It is hardly surprising that Mr. McGuinty and Mr. Sorbara have come out saying that this no longer makes sense. One cannot have special agreements like this, which upset and completely mess up a system that the government wants to improve. Instead of the system being improved, it has been messed up even more than it was. It can hardly be said that corrective action was taken when everyone revolts and wants to have special agreements like this.
Is the federal government not teetering on the edge of a slippery slope here and at risk of losing its balance because of this special agreement? Instead, a comprehensive approach to and reform of equalization and taxes and comprehensive reforms of them.
In fact, the equalization debate is actually part of a broader discussion about the fiscal imbalance. Everybody can see it in Canada, from Halifax to Regina. As a matter of fact, we were in Regina just yesterday with Premier Calvert. Everyone knows that it makes no sense for the federal government to have individual agreements like this and pit the provinces against each other in this way. Over the next five years, with special agreements as generous as the one for Newfoundland and Labrador and Nova Scotia, the federal government 's surpluses are expected to total $70 billion.
All provincial governments are staggering under the burden of their responsibility to provide quality services. These services are enshrined in the Constitution as part of the equalization program. Everyone wants to provide quality services, but front-line health, education and social services are the responsibility of each province. They are staggering under the load and do not have sufficient financial resources to be able to adequately respond to these fundamental needs, which rank among the highest priorities of Quebeckers and Canadians.
Meanwhile, the federal government is piling surplus on surplus. In the next five years they may well reach $70 billion. The federal government negotiates individual agreements in order to get the provinces bickering, so that it can ride to the rescue and be lord and master of the allocation of funds.
This approach is unacceptable. It cannot continue.
The minister was talking about equity. Allow me to give an example that disproves his statement. When we talk about treating the provinces fairly, the formulas and the weights for each province are based on very clear and very fair rules.
This special agreement has been reached with Newfoundland and Nova Scotia, which has already added more pressure to the fiscal imbalance caused by the election promises of the Prime Minister and the Minister of Finance.
In addition to this special agreement, another was reached with Saskatchewan. This year, it was decided to give that province $582 million. Even though the province was not entitled to equalization payments, the Minister of Finance, a native of Saskatchewan, found a way to manipulate the figures so that it would receive $582 million.
Since we are talking about equity, let us talk about it truthfully. While special agreements are being signed with certain provinces, the Government of Quebec is being asked to return an equalization overpayment it is claimed to have been paid in recent years, in the sum of $2.4 billion.
Side deals were made in order to exclude sources of significant income, as in the offshore oil revenues in Nova Scotia and Newfoundland. A side deal was reached with Saskatchewan that would pay it more than $580 million, even though it is not entitled to equalization, and British Columbia's equalization debt of roughly $132 million—if I am not mistaken—was forgiven. However, Quebec is being asked to reimburse $2.4 billion. This is fair. That is how the provinces are being treated fairly and according to strict and fair criteria invariable from one province to the next.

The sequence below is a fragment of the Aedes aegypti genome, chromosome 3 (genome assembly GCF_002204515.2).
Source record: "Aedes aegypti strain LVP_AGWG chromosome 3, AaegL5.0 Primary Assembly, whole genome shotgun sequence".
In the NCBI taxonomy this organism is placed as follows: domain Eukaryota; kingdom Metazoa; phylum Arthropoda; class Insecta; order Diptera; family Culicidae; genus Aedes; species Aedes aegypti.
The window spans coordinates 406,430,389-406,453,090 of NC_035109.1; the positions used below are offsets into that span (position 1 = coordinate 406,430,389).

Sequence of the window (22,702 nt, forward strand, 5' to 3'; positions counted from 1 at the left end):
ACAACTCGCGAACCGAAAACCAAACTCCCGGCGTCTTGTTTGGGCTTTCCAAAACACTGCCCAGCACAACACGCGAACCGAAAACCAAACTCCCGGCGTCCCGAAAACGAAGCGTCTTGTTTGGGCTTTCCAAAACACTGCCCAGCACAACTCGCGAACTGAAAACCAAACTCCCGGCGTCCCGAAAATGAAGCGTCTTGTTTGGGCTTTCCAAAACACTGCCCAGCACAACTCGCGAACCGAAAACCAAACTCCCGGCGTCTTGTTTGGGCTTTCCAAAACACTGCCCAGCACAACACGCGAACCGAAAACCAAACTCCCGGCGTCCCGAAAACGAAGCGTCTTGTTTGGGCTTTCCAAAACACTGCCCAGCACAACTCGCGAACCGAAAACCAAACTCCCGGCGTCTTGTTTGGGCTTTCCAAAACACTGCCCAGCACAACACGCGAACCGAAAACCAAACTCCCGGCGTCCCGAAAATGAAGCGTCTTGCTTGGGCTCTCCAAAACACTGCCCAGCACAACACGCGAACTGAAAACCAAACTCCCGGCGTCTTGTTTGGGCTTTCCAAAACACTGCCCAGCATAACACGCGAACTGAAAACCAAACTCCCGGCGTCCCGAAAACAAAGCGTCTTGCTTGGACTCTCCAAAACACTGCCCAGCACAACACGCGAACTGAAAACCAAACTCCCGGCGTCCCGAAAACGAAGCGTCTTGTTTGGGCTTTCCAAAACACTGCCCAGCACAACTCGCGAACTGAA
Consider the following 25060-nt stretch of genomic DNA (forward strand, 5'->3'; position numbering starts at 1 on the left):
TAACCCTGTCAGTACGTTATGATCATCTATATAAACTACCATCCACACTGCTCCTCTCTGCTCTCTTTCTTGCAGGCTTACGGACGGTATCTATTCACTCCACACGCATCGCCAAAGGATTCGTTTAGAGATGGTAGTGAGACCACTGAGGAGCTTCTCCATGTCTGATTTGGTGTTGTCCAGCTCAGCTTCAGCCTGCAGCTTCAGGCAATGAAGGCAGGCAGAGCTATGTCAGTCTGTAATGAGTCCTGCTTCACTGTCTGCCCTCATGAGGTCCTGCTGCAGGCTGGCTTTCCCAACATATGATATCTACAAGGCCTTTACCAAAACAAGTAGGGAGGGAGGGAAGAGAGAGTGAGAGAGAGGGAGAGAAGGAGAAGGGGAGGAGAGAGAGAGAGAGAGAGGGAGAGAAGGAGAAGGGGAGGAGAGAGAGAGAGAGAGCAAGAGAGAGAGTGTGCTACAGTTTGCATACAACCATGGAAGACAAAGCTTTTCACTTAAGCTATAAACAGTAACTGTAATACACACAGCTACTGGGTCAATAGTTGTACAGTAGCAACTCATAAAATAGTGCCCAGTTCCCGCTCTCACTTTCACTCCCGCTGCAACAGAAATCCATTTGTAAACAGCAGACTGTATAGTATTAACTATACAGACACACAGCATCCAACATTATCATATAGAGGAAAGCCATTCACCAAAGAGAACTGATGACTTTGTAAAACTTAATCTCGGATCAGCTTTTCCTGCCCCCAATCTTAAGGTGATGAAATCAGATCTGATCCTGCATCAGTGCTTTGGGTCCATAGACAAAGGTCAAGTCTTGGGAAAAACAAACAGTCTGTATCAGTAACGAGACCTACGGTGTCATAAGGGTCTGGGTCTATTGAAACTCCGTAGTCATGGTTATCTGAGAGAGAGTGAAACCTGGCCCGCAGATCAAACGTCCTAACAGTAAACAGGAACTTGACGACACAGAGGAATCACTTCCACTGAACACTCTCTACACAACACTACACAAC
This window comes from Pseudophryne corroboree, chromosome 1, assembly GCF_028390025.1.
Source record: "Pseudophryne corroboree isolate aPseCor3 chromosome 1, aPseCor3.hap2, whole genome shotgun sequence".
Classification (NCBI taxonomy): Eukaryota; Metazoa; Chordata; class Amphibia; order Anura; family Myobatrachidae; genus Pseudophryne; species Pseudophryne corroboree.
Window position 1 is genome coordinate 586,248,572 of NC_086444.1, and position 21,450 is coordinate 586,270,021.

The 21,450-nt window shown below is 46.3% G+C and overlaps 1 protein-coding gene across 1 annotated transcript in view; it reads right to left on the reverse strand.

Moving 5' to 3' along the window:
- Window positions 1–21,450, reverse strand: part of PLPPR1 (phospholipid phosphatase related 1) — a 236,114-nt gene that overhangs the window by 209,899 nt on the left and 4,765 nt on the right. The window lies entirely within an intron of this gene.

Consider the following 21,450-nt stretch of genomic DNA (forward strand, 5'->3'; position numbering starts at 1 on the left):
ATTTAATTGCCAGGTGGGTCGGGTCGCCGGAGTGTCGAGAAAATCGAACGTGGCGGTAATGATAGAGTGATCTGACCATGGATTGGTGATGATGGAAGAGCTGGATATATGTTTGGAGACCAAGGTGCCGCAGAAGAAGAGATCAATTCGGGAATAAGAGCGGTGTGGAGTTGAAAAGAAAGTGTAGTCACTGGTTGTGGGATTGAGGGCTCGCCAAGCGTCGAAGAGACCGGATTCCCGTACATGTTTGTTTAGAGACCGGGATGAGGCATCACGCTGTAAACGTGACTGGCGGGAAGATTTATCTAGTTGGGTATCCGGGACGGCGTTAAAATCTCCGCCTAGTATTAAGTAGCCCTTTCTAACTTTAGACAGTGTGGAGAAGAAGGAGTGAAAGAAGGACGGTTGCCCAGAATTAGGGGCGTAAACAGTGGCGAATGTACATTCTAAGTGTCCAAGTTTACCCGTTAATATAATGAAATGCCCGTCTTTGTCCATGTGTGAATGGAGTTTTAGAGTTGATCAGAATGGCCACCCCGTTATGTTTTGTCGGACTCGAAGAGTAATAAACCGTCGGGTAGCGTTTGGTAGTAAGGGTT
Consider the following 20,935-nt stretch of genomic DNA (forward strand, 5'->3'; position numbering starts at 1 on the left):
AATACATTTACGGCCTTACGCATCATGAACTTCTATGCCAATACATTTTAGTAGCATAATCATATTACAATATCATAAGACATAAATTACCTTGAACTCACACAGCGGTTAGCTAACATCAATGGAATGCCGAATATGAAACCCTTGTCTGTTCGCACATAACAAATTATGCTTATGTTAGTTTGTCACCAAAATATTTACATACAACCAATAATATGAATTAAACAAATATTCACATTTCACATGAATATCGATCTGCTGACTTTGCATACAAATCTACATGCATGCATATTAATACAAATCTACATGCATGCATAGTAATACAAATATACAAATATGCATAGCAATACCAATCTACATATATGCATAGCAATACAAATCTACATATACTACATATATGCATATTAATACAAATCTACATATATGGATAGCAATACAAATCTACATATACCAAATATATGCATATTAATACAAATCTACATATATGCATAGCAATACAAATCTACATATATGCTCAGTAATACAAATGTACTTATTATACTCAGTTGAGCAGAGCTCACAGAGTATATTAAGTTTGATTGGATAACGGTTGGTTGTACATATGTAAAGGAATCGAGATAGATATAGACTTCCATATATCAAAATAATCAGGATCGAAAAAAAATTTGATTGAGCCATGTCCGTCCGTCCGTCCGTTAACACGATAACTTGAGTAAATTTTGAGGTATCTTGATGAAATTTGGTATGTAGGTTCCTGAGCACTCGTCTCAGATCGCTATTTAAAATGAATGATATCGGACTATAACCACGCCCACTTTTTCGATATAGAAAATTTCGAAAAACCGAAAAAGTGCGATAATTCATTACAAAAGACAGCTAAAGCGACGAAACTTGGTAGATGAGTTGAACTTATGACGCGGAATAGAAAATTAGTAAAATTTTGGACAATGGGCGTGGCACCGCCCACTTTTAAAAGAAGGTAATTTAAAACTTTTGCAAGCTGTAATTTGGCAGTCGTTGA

The Minister of Finance should be ashamed of the gulf between his actions and words, which he passes off as a solution to the equalization problem. This is no solution. Anything the government has done about equalization from the start simply makes an even bigger mess of it. The formula does not convey the fiscal capacity of the provinces very fairly. I will come back to this later.
There is a double standard when it comes to negotiating with Newfoundland, Nova Scotia, Saskatchewan, British Columbia and Quebec. We call that inequitable, unfair and irresponsible. The Prime Minister made a commitment that has put us in an unbelievable vicious circle where everyone is dissatisfied when they do not get a side deal like Newfoundland and Nova Scotia did.
Yesterday in Regina during a session of the Subcommittee on Fiscal Imbalance, which I chaired, I had the opportunity and immense honour of welcoming the Premier of Saskatchewan, Mr. Calvert. I must say, his presentation was extraordinary. He truly presented things as they are, with perhaps one of the best analysis that has been presented to the Subcommittee on Fiscal Imbalance since it began its work. We were very proud to include him among the distinguished guests of the committee.
Mr. Calvert mentioned the unfair treatment Saskatchewan has suffered with regard to equalization payment clawback rates. The Minister of Finance should show some sensitivity. He also said that his province has suffered as a result of the treatment of the mining sector. Under this miserable equalization formula, which should have been overhauled a decade ago, the mining sector is compared to a national average, which does not take into account specific regional and sectoral differences. This means that the Government of Saskatchewan's mineral resource revenues are unreasonably inflated and so its equalization payments are reduced accordingly.